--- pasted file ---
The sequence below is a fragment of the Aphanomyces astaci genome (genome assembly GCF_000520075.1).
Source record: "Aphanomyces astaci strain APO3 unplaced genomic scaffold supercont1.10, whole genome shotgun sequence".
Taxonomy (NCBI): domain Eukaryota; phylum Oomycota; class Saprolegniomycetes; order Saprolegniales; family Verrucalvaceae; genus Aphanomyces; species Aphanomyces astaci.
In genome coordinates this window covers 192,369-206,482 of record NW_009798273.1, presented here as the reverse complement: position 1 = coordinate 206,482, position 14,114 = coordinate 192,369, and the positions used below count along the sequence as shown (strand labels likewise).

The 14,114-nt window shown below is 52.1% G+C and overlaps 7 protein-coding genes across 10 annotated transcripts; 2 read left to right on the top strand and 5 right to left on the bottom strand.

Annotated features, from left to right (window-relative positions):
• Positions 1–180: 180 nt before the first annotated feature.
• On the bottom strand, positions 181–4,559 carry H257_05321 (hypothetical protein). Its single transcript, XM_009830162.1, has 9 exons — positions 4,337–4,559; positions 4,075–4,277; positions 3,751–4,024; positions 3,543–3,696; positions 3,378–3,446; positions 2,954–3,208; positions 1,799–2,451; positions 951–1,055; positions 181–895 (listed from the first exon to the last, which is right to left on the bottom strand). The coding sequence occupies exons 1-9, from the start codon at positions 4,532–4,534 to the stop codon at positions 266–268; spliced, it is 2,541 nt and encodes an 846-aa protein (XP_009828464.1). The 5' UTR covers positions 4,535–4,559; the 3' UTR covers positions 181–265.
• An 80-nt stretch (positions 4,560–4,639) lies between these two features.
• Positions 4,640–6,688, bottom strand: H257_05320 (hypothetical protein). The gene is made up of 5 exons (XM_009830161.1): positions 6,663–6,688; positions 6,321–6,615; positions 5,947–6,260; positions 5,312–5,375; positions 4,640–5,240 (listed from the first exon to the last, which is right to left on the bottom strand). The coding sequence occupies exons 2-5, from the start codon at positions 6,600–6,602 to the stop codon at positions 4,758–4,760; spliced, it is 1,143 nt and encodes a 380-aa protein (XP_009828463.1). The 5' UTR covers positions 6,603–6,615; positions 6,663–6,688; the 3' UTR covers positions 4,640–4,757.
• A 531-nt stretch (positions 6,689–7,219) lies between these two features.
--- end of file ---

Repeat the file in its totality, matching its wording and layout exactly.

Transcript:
The sequence below is a fragment of the Aphanomyces astaci genome (genome assembly GCF_000520075.1).
Source record: "Aphanomyces astaci strain APO3 unplaced genomic scaffold supercont1.10, whole genome shotgun sequence".
Taxonomy (NCBI): domain Eukaryota; phylum Oomycota; class Saprolegniomycetes; order Saprolegniales; family Verrucalvaceae; genus Aphanomyces; species Aphanomyces astaci.
In genome coordinates this window covers 192,369-206,482 of record NW_009798273.1, presented here as the reverse complement: position 1 = coordinate 206,482, position 14,114 = coordinate 192,369, and the positions used below count along the sequence as shown (strand labels likewise).

The 14,114-nt window shown below is 52.1% G+C and overlaps 7 protein-coding genes across 10 annotated transcripts; 2 read left to right on the top strand and 5 right to left on the bottom strand.

Annotated features, from left to right (window-relative positions):
• Positions 1–180: 180 nt before the first annotated feature.
• On the bottom strand, positions 181–4,559 carry H257_05321 (hypothetical protein). Its single transcript, XM_009830162.1, has 9 exons — positions 4,337–4,559; positions 4,075–4,277; positions 3,751–4,024; positions 3,543–3,696; positions 3,378–3,446; positions 2,954–3,208; positions 1,799–2,451; positions 951–1,055; positions 181–895 (listed from the first exon to the last, which is right to left on the bottom strand). The coding sequence occupies exons 1-9, from the start codon at positions 4,532–4,534 to the stop codon at positions 266–268; spliced, it is 2,541 nt and encodes an 846-aa protein (XP_009828464.1). The 5' UTR covers positions 4,535–4,559; the 3' UTR covers positions 181–265.
• An 80-nt stretch (positions 4,560–4,639) lies between these two features.
• Positions 4,640–6,688, bottom strand: H257_05320 (hypothetical protein). The gene is made up of 5 exons (XM_009830161.1): positions 6,663–6,688; positions 6,321–6,615; positions 5,947–6,260; positions 5,312–5,375; positions 4,640–5,240 (listed from the first exon to the last, which is right to left on the bottom strand). The coding sequence occupies exons 2-5, from the start codon at positions 6,600–6,602 to the stop codon at positions 4,758–4,760; spliced, it is 1,143 nt and encodes a 380-aa protein (XP_009828463.1). The 5' UTR covers positions 6,603–6,615; positions 6,663–6,688; the 3' UTR covers positions 4,640–4,757.
• A 531-nt stretch (positions 6,689–7,219) lies between these two features.